NAFTA Has Failed; New Development Plan Needed

Published on Trade Observatory (first on AFL-CIO NOW blog), by James Parks, August 14, 2009.

The governments of the United States, Canada and Mexico must take serious and comprehensive measures to address the dual impact of the global economic recession and the 15-year legacy of the North American Free Trade Agreement (NAFTA), labor leaders of the three countries said in a joint declaration …

… Specifically, they called for:

  • The United States, Mexico and Canada must fully comply with the core labor rights of the International Labor Organization (ILO), including freedom of association and the right to organize and bargain collectively. All three countries restrict the freedom to form unions, both in law and practice, they said.. The North American countries must ensure that workers can exercise their most basic and fundamental rights or face appropriate sanctions.    
  • Ensure that all workers, regardless of immigration status, are protected by labor laws and able to exercise their fundamental human rights. They said NAFTA’s failure to create decent jobs forced many workers, especially those in Mexico, to search for employment in other countries. In the U.S. and Canada, on the other hand, employers with access to a large and poorly regulated workforce of undocumented and temporary migrant workers have undermined all workers by failing to afford the basic labor rights and protections to everyone.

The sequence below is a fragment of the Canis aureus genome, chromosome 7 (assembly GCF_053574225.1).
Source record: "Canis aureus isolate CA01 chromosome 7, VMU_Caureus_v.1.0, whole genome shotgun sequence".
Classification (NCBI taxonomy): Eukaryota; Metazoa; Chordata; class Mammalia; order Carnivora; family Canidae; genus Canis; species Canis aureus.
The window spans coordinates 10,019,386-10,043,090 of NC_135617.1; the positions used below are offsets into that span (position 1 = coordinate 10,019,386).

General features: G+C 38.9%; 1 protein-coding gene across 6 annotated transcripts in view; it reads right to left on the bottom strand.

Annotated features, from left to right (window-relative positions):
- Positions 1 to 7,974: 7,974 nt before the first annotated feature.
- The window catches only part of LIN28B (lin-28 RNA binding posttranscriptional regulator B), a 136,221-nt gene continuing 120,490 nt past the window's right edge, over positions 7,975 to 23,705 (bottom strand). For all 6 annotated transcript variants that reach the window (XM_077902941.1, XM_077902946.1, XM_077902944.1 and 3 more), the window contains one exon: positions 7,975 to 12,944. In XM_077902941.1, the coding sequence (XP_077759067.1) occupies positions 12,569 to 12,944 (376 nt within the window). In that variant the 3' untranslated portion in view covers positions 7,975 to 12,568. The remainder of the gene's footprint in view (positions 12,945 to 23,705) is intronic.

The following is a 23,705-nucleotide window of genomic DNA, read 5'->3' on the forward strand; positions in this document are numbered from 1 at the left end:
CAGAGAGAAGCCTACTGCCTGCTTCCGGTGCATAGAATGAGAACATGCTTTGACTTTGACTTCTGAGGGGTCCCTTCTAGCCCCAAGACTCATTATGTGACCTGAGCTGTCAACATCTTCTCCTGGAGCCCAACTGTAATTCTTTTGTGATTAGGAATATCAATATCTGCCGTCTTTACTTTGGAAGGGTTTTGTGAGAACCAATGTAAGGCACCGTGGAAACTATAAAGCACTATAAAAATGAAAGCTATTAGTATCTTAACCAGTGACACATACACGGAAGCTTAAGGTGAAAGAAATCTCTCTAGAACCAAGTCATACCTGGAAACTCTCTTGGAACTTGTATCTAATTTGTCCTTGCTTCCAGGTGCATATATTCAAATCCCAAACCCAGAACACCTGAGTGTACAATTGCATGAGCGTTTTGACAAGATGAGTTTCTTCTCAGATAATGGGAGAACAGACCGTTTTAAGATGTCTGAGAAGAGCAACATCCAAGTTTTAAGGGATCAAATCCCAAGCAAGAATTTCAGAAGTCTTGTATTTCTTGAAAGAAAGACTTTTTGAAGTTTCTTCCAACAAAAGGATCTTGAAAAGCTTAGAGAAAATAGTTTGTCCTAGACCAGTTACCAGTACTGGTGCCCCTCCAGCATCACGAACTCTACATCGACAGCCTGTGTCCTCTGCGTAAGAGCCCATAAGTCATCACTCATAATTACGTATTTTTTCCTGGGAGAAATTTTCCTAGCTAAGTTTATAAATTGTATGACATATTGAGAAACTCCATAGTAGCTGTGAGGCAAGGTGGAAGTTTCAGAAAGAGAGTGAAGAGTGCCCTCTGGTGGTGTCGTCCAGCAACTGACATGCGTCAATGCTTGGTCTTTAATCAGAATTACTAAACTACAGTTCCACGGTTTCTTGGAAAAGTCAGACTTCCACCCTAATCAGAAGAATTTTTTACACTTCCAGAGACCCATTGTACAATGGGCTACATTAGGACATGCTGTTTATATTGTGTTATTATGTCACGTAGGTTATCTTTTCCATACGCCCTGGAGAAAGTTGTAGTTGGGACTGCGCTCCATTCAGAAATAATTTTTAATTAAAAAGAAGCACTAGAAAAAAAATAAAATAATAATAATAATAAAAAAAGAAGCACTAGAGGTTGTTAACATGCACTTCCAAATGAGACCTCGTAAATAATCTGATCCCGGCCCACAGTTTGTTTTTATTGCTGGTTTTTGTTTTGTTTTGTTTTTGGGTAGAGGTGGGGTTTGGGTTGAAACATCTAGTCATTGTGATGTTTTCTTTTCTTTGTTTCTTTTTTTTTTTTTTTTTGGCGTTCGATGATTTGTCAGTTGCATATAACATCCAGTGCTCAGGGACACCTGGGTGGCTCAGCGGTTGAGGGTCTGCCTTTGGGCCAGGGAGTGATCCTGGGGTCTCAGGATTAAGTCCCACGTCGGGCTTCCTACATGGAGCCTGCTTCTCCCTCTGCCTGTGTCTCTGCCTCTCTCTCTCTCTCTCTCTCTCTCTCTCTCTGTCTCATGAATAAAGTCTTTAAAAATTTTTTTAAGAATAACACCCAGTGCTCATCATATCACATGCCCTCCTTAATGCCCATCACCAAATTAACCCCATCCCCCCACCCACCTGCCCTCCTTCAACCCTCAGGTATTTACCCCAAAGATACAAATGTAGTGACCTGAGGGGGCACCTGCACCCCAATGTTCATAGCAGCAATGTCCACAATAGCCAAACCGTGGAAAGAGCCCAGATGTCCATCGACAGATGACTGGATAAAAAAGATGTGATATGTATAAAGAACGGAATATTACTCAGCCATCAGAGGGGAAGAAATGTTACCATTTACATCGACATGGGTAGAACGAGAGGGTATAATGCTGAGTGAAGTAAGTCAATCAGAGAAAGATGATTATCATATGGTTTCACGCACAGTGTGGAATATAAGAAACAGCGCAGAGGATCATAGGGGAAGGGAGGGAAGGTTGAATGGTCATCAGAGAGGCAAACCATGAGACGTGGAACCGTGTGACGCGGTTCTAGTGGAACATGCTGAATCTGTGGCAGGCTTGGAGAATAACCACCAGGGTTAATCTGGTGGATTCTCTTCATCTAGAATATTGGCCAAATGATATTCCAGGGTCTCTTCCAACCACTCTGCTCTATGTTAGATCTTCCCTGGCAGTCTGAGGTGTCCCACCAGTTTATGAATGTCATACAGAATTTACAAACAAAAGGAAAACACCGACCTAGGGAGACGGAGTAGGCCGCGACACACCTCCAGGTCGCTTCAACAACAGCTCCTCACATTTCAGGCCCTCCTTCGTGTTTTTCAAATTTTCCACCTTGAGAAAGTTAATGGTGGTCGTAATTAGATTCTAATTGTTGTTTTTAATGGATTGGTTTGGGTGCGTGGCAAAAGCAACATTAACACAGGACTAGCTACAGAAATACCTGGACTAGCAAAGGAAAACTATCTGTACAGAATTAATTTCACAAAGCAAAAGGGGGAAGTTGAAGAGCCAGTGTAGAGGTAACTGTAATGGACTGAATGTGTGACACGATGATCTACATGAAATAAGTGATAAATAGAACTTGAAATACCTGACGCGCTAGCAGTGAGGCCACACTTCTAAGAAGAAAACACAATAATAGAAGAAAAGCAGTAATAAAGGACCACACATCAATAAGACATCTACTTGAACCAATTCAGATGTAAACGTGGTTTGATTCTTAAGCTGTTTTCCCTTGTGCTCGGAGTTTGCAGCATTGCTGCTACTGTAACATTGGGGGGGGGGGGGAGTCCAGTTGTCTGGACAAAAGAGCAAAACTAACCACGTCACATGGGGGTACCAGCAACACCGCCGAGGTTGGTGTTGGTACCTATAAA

• Foster economic development in all three countries by helping to stimulate more robust, equitable and sustained economic growth. In exchange for investment in Mexico’s economy—the poorest of the three—Mexico should agree to changes in laws and institutions to better protect the rights of Mexican workers and allow their income to rise as their economy grows.
  • Rebuild our industrial base, which is essential for maintaining our living standards. As high-wage countries in a globalizing world, we must restore our competitiveness by developing national industrial strategies centered on innovation.
  • Make a true commitment to the rule of law to end human rights violations in Mexico committed by police and the military. At the same time, the United States should reduce the demand for illegal narcotics and stem the flow of arms to the drug cartels, but also foster respect for human rights and an end to impunity for Mexican security forces.

Without serious consideration and incorporation of these dimensions—repairing the critical flaws in NAFTA, effective and authentic compliance with international labor standards, migration and sustainable development, and human rights and rule of law—the vital and essential security agenda involving our three nations ultimately will not succeed, the leaders said.

In conclusion, the leaders added, it is time to recalibrate our relationship and focus on a path built upon shared economic growth and sustainable development.
(full text).

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